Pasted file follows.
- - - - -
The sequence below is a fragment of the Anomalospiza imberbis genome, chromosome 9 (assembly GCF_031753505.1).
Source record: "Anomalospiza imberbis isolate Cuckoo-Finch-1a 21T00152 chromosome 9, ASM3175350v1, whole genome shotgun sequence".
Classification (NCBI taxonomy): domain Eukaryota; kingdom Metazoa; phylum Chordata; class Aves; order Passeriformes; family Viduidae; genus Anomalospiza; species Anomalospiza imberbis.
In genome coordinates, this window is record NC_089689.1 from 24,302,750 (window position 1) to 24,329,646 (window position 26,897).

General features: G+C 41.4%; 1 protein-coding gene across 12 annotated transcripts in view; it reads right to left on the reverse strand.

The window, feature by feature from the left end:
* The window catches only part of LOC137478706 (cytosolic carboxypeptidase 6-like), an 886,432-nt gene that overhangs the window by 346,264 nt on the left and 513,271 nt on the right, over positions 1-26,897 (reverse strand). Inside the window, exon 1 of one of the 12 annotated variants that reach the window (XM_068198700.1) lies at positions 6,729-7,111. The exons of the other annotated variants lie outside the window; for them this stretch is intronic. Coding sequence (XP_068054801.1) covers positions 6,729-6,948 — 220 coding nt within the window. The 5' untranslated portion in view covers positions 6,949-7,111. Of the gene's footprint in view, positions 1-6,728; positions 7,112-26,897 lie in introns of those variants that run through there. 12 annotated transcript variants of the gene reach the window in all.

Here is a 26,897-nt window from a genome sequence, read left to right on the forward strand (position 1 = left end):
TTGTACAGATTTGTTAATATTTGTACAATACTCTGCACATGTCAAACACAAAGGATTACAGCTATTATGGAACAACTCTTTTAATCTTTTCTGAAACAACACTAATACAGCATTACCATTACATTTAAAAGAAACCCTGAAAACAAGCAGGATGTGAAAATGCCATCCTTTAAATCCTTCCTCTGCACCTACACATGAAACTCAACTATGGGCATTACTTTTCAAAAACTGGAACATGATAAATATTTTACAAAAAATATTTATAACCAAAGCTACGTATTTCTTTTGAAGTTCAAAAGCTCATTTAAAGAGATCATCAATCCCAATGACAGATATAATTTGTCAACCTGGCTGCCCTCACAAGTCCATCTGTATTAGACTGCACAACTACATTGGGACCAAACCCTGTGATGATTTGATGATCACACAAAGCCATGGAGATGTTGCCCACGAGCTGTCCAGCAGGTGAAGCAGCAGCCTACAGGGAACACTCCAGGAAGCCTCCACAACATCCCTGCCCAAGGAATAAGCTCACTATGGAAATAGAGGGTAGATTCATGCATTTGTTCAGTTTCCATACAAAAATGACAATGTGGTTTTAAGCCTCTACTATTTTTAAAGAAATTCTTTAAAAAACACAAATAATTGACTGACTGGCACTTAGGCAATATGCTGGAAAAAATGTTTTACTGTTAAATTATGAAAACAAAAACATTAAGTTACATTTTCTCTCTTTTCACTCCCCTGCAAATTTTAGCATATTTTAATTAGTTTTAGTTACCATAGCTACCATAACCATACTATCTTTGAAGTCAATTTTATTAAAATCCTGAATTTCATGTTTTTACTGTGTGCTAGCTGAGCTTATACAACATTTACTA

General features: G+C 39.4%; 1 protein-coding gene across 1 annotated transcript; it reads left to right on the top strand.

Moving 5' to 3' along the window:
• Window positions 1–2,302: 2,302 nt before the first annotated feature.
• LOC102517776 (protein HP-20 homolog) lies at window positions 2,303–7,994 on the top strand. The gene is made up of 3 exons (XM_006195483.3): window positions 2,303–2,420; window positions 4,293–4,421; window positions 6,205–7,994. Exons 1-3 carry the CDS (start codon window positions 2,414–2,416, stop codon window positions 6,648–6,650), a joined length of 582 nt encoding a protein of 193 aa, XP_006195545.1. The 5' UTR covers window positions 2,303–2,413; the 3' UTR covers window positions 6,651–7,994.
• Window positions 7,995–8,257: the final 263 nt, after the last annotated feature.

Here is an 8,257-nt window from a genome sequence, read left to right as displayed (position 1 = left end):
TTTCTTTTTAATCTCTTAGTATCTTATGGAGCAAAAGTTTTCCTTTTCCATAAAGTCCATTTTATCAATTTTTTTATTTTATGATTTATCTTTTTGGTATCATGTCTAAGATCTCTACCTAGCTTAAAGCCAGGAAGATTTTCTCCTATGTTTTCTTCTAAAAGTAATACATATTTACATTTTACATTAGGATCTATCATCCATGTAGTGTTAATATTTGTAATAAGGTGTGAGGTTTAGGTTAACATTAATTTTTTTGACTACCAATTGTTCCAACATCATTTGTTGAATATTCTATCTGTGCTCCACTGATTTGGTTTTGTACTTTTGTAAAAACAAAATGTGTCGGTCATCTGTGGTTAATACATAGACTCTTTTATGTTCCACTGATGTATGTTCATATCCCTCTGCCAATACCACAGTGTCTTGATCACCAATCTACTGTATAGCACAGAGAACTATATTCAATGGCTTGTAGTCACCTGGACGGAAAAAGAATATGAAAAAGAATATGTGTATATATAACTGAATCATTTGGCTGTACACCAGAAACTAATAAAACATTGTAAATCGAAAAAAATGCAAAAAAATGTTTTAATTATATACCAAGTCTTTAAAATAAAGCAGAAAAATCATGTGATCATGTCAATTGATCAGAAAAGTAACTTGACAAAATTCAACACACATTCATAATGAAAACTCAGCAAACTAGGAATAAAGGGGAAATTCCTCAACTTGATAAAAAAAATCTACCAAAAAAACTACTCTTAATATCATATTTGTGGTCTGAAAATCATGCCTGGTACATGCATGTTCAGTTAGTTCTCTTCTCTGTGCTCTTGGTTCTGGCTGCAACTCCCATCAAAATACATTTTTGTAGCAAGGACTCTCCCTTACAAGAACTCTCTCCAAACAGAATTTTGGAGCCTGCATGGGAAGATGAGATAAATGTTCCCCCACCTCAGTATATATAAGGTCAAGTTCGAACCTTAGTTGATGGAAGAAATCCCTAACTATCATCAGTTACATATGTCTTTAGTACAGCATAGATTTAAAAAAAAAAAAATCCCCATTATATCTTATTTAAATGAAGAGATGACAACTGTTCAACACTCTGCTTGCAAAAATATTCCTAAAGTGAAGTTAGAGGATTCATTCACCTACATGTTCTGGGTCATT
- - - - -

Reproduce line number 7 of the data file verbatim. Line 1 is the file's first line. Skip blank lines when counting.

* The window catches only part of LOC137478706 (cytosolic carboxypeptidase 6-like), an 886,432-nt gene that overhangs the window by 346,264 nt on the left and 513,271 nt on the right, over positions 1-26,897 (reverse strand). Inside the window, exon 1 of one of the 12 annotated variants that reach the window (XM_068198700.1) lies at positions 6,729-7,111. The exons of the other annotated variants lie outside the window; for them this stretch is intronic. Coding sequence (XP_068054801.1) covers positions 6,729-6,948 — 220 coding nt within the window. The 5' untranslated portion in view covers positions 6,949-7,111. Of the gene's footprint in view, positions 1-6,728; positions 7,112-26,897 lie in introns of those variants that run through there. 12 annotated transcript variants of the gene reach the window in all.